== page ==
Theories of Motivation and Human Desire

December 2, 2019

You may occasionally question why you behave the way you do. You may not know what motivates your actions and behaviors. But it may be valuable for you to attempt to understand your intrinsic motivation more clearly. Understanding what drives you can be a beneficial part of becoming more successful and fulfilled in life, and create an easier decision-making process when it comes to making big life choices. In understanding the driving forces behind your actions, you can also understand how to motivate yourself when feeling down.

Psychology has developed many theories of motivation that try to explain what drives human behavior and desire. Here are eight theories of motivation in psychology that have been developed to explain why humans behave the way they do.

1. Evolutionary Theory
The evolutionary theory of motivation states that humans behave in ways to optimize their genetic fitness. The evolutionary theory focuses on getting results for your personhood.

According to the theory of evolution, the most genetically fit will survive and their genes will eventually be spread across the whole population. American philosopher and psychologist William James helped define the link between evolution and survival instinct as the key sources of motivation in humanity. Evolution implies that all animals, including humans, will act in a way that supports their highest reproductive potential. In this theory, the motivation behind behavior is seen as the need to survive and reproduce most optimally. In other words, behavior is formed instinctually through the need to survive and pass on genes.

Going hand-in-hand with evolutionary theory, optimization theory is about maximizing the desired results for the individual. It holds that humans will always choose the option that allows them to consume the most energy while expending the least amount of energy. It is a form of cost-benefit analysis. This relates to genetic fitness because humans are motivated by the need to reproduce and will thus make decisions based off what will optimize their genetic succession and reproductive potential.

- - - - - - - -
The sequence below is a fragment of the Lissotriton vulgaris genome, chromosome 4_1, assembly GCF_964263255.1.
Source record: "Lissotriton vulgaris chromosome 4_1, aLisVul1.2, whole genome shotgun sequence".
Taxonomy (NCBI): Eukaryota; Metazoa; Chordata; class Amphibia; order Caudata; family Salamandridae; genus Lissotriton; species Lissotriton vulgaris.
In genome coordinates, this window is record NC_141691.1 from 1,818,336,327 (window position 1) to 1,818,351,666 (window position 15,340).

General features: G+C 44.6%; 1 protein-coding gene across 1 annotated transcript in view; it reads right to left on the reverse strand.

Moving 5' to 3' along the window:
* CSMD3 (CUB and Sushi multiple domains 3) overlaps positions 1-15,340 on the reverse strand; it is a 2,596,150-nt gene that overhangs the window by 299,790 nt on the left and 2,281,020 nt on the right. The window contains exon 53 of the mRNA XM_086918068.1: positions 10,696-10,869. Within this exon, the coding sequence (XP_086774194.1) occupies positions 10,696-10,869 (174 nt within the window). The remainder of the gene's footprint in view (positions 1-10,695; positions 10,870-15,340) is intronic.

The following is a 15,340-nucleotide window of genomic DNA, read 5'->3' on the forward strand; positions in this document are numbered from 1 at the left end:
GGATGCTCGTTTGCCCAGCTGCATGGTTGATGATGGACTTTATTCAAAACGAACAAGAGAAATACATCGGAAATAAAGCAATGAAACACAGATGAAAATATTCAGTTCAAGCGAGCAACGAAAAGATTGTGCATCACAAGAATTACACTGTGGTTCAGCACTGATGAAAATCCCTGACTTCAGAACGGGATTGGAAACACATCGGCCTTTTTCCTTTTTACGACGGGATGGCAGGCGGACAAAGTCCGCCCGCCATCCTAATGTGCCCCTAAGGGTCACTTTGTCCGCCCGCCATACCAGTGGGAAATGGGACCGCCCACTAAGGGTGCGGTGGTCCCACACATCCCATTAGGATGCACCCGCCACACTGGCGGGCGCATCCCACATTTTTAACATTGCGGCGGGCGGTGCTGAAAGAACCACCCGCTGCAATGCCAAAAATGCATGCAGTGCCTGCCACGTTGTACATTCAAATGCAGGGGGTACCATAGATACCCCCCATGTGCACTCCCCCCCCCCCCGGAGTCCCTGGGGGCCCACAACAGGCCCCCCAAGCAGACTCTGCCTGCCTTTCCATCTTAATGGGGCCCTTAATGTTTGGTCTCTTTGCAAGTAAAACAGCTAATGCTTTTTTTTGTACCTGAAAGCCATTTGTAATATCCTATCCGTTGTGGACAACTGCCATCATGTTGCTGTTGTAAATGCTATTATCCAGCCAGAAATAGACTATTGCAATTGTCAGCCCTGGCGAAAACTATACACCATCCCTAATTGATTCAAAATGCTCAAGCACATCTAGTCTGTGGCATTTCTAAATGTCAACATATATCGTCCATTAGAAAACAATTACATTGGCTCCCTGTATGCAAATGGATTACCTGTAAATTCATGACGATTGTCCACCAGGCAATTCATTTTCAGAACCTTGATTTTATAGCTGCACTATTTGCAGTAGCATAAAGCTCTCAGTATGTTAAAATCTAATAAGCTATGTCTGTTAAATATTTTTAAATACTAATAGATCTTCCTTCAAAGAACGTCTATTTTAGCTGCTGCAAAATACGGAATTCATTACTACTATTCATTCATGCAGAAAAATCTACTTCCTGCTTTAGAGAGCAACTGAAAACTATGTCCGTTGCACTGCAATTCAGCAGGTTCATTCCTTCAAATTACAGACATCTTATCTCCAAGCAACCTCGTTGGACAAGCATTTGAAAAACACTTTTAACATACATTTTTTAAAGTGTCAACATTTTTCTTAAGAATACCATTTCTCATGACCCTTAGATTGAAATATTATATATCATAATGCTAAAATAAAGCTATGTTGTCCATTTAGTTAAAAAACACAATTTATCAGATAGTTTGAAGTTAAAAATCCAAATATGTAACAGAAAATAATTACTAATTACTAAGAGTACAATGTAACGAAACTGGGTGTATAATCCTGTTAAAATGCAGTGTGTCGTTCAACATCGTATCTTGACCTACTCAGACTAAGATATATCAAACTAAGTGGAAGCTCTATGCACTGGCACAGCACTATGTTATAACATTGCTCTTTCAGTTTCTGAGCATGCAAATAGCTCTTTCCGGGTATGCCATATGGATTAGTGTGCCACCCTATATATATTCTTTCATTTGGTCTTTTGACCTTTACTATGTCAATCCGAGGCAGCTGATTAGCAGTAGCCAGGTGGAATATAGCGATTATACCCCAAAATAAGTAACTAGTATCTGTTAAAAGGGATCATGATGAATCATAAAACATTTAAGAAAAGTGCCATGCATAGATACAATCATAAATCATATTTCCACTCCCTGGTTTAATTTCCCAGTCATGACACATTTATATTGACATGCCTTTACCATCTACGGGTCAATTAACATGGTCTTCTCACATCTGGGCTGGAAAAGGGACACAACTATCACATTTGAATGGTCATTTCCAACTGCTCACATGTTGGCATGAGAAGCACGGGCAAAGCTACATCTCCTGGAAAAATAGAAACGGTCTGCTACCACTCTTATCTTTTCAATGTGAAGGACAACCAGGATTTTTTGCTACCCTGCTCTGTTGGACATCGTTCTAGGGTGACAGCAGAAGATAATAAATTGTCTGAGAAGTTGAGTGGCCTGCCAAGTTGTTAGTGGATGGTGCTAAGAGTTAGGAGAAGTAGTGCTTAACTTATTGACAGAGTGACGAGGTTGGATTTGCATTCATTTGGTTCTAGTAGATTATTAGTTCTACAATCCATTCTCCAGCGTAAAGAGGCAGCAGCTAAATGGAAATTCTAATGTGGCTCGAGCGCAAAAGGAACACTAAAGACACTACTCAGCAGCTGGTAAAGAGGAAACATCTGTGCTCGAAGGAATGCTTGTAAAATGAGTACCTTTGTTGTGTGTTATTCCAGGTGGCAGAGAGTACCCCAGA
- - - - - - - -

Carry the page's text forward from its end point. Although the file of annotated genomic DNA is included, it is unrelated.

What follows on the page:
Once you have an understanding of this theory at its most basic level, you can start to see it at work in your own daily life. Understanding that every action you take is related to some degree may help you decide your motivation behind each action. Beginning your day with intention and reminding yourself of that intention throughout the day is a good way to ensure that the sum of your actions are pointed toward your predetermined goal.

2. Herzberg’s Motivation-Hygiene Theory
American psychologist and business management expert Frederick Herzberg’s theory of motivation was developed in the 1950s-1960s as a way to understand employee motivation and satisfaction. Through his research, Herzberg identified factors repeatedly linked to satisfaction and dissatisfaction (otherwise known as hygiene factors).

The factors for satisfaction are:

Achievement and recognition
The work itself
Responsibility
Advancement and growth
The hygiene factors are:

Company policies
Supervision
Relationship for supervisor and peers
Work conditions
Salary and status
Security
The hygiene factors are mainly attributed to the workspace environment and what kind of constraints are put around the employees. Through these findings, Herzberg concluded that the most motivation creation occurs not just when hygiene factors are in order, but when hygiene factors are adequately addressed and there is great focus on satisfaction factors such as achievement and recognition. Put more simply, employees perform at their highest level when the work environment is healthy and they feel like they are achieving success and rewards in their job.

If you connect to this theory of motivation, then you may wish to focus on finding a work environment that satisfies all of these needs as you work toward achieving happiness inside and outside of your career.

3. Maslow’s Hierarchy of Needs